Learn something new every day More Info... by email
A wireless rain gauge is an electronic device that measures and records daily rainfall in a rain collector and transmits the results wirelessly to a display panel. The wireless rain gauge always consists of at least two physical components — an outdoor rain collector and an indoor unit that receives measurement information from the rain collector. In addition to measuring rainfall, many rain gauges also have the capability to measure barometric pressure and outdoor temperature. These additional functions allow the wireless rain gauge to also act as a barometer and outdoor thermometer. Some gauges also measure the outside humidity and inside temperature and can be programmed to alert an alarm when they detect rain or ice.
Traditionally, a rain gauge is a graduated cylinder that requires the observer to walk outside, often during the inclement weather, to manually read the rainfall level. A wireless rain gauge, while not always as accurate as a standard gauge, has two major advantages over the traditional method. Because the data is transmitted to the display panel, which is kept indoors, the user can see the rainfall level without ever going outside. In addition, most gauges have self-emptying rain collectors, which eliminate the need to empty the collector prior to the rainfall in order to obtain an accurate reading. Electronic rain gauges also come in wired versions, but a wireless rain gauge is more versatile and easier to set up, as there are no wires to run between the collector and the display unit.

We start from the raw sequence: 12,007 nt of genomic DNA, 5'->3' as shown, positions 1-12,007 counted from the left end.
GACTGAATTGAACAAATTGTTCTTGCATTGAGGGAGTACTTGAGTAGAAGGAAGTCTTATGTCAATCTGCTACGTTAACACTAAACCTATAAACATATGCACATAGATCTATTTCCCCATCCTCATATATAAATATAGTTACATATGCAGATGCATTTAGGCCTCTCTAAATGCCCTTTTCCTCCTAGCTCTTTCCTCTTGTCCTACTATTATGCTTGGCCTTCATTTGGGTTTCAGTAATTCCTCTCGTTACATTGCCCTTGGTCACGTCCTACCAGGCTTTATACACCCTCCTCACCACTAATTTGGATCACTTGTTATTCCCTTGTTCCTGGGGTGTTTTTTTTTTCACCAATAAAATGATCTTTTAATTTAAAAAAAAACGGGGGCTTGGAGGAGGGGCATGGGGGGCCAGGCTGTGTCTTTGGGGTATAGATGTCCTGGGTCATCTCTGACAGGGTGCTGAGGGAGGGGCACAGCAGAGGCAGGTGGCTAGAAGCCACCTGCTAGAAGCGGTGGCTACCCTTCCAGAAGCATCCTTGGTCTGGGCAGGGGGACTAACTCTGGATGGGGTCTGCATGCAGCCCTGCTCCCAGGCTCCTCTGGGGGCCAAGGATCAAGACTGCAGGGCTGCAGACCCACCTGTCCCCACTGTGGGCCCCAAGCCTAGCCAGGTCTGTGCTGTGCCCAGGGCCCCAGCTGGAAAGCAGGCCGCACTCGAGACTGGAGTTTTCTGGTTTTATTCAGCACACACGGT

The earliest standardized rain gauge is thought to have been invented by Prince Munjong in Korea in 1441 and was used by his father, King Sejong, to determine land taxes. By distributing a standard size rain collector to each village, Sejong was able to tax the villagers based on the amount of rain they received, since greater rainfall meant greater harvests. The tipping-bucket rain gauge was invented by Christopher Wren in 1662. This type gauge works by measuring the number of times a lever is depressed by a known volume of rain.
In modern times, the data gathered by rain gauges and other weather measuring devices is used by atmospheric scientists, known as meteorologists, to predict future rainfall estimates. These measurements and predictions are particularly valuable to individuals in farming and other weather-related industries. Rain gauges are also used by individuals who are interested in the weather as a hobby.